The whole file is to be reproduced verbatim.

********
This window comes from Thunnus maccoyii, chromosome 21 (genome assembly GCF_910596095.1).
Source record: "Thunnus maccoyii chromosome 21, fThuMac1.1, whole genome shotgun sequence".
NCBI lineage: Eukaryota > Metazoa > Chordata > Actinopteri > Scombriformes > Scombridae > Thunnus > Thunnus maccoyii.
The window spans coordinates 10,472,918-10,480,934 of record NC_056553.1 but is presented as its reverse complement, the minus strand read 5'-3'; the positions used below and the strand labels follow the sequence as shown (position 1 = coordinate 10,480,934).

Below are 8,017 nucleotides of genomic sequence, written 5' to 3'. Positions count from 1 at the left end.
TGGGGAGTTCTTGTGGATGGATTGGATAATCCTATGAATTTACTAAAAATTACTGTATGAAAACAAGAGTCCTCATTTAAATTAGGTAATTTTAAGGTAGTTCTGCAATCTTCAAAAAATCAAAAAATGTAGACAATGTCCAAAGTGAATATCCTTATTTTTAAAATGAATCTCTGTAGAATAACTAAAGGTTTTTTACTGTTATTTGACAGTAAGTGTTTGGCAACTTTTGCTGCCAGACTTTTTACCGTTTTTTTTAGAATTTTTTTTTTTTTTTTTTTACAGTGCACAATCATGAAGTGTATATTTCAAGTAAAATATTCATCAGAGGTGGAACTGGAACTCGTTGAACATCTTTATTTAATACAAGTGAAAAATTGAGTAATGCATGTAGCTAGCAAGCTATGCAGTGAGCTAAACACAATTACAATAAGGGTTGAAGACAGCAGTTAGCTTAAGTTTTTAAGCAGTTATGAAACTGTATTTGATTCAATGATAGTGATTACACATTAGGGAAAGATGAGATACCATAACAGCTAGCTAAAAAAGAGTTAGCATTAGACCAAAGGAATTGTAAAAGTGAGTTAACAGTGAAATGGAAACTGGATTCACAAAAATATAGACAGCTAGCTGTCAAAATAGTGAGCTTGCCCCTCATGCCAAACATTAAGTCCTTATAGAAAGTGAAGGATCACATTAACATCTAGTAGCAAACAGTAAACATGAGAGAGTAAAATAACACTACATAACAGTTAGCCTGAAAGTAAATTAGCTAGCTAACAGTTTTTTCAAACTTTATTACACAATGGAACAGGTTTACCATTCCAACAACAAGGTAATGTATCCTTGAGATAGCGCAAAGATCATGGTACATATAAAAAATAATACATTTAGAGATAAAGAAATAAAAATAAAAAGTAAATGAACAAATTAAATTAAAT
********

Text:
This window comes from Thunnus maccoyii, chromosome 21 (genome assembly GCF_910596095.1).
Source record: "Thunnus maccoyii chromosome 21, fThuMac1.1, whole genome shotgun sequence".
NCBI lineage: Eukaryota > Metazoa > Chordata > Actinopteri > Scombriformes > Scombridae > Thunnus > Thunnus maccoyii.
The window spans coordinates 10,472,918-10,480,934 of record NC_056553.1 but is presented as its reverse complement, the minus strand read 5'-3'; the positions used below and the strand labels follow the sequence as shown (position 1 = coordinate 10,480,934).

Below are 8,017 nucleotides of genomic sequence, written 5' to 3'. Positions count from 1 at the left end.
TGGGGAGTTCTTGTGGATGGATTGGATAATCCTATGAATTTACTAAAAATTACTGTATGAAAACAAGAGTCCTCATTTAAATTAGGTAATTTTAAGGTAGTTCTGCAATCTTCAAAAAATCAAAAAATGTAGACAATGTCCAAAGTGAATATCCTTATTTTTAAAATGAATCTCTGTAGAATAACTAAAGGTTTTTTACTGTTATTTGACAGTAAGTGTTTGGCAACTTTTGCTGCCAGACTTTTTACCGTTTTTTTTAGAATTTTTTTTTTTTTTTTTTTACAGTGCACAATCATGAAGTGTATATTTCAAGTAAAATATTCATCAGAGGTGGAACTGGAACTCGTTGAACATCTTTATTTAATACAAGTGAAAAATTGAGTAATGCATGTAGCTAGCAAGCTATGCAGTGAGCTAAACACAATTACAATAAGGGTTGAAGACAGCAGTTAGCTTAAGTTTTTAAGCAGTTATGAAACTGTATTTGATTCAATGATAGTGATTACACATTAGGGAAAGATGAGATACCATAACAGCTAGCTAAAAAAGAGTTAGCATTAGACCAAAGGAATTGTAAAAGTGAGTTAACAGTGAAATGGAAACTGGATTCACAAAAATATAGACAGCTAGCTGTCAAAATAGTGAGCTTGCCCCTCATGCCAAACATTAAGTCCTTATAGAAAGTGAAGGATCACATTAACATCTAGTAGCAAACAGTAAACATGAGAGAGTAAAATAACACTACATAACAGTTAGCCTGAAAGTAAATTAGCTAGCTAACAGTTTTTTCAAACTTTATTACACAATGGAACAGGTTTACCATTCCAACAACAAGGTAATGTATCCTTGAGATAGCGCAAAGATCATGGTACATATAAAAAATAATACATTTAGAGATAAAGAAATAAAAATAAAAAGTAAATGAACAAATTAAATTAAAT